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65.1% of Brits to ‘boycott’ venues with poor hygiene, research reveals

The data was obtained by a nationally-representative survey into 2,000 members of the public, by infection control specialist JLA, as part of its “Infection Insights” campaign to raise standards across the industry

Almost two thirds (65.1%) of Brits will reportedly “boycott” restaurants, bars, pubs or hotels with a poor reputation for hygiene and infection control.

The data was obtained by a nationally-representative survey into 2,000 members of the public, by infection control specialist JLA, as part of its “Infection Insights” campaign to raise standards across the industry.

The findings revealed that more than one in three (34%) people would both never use offending businesses again, and also tell “as many people as possible” to avoid these businesses through channels such as “word-of-mouth and social media”, further increasing reputational damage.

According to the research, winning customer trust will be key for businesses looking to retain and grow their customer base over the coming months, with 87.6% of Brits now deeming it important that a business has a “good reputation for hygiene and infection control”.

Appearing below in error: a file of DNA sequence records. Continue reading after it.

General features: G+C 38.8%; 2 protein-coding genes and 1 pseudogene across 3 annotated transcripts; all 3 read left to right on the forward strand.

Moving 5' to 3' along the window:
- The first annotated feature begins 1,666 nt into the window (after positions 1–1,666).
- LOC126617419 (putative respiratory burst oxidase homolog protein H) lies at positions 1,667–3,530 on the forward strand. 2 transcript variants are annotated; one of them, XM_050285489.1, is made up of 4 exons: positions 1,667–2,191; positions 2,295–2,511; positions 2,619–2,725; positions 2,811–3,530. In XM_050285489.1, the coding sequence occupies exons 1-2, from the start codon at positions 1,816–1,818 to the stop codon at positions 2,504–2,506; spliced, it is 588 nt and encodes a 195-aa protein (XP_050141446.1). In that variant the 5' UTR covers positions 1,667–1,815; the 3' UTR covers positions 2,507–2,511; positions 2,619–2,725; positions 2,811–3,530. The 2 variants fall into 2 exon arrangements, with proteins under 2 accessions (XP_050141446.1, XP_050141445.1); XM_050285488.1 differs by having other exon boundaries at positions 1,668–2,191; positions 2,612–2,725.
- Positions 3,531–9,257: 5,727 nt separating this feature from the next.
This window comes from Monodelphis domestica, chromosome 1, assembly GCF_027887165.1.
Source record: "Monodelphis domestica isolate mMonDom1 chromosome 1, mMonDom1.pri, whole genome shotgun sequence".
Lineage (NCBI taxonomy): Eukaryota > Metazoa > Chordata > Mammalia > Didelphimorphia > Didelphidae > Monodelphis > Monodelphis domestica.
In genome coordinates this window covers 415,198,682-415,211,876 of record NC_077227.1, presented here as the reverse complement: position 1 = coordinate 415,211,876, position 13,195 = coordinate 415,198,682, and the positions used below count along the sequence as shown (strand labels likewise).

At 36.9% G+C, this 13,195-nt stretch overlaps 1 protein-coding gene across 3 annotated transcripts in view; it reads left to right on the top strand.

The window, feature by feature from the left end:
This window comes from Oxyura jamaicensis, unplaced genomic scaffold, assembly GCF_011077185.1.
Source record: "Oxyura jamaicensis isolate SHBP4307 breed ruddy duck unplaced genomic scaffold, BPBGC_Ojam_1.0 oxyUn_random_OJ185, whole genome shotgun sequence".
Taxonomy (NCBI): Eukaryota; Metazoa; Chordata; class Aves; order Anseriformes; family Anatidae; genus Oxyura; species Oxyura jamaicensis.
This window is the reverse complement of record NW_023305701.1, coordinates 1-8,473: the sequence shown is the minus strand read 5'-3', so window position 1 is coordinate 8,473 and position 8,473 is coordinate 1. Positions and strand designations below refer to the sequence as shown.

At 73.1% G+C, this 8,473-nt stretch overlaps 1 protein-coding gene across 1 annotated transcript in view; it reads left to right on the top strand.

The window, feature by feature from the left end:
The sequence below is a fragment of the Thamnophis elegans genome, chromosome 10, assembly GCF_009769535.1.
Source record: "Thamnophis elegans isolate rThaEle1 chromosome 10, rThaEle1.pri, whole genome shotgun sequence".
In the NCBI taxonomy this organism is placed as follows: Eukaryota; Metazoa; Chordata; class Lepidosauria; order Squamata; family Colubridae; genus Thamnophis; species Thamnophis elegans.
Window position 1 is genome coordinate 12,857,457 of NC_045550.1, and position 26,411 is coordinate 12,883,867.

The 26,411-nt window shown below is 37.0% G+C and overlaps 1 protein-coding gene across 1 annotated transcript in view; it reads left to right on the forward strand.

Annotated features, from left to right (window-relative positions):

Furthermore, 58.1% of surveyed people proclaimed a positive standing for hygiene “extremely important”. Additionally, 33.6% of the public admitted that they are “less likely” to use a business with a poor reputation for infection control, with only 6.3% of the population stating that hygiene and infection control ratings are still “not an issue for them”.

Ben Gujral, CEO at JLA, said: “The events of the past year have laid bare the potential consequences for companies that do not demonstrate the highest standards in infection control, as well as the growth opportunities for organisations that do invest what is needed now to reassure worried customers.

“At a time where businesses across a range of industries need the continued loyalty of their customers more than ever before, it is crucial that they use the coming weeks to action all possible infection control measures to put their minds at ease.”

He added that those that take the time to do this now “will reap the benefits” once doors are able to reopen properly, “offering potentially millions in boosted revenues, as well as the loyalty of customers both old and new, for years to come.”

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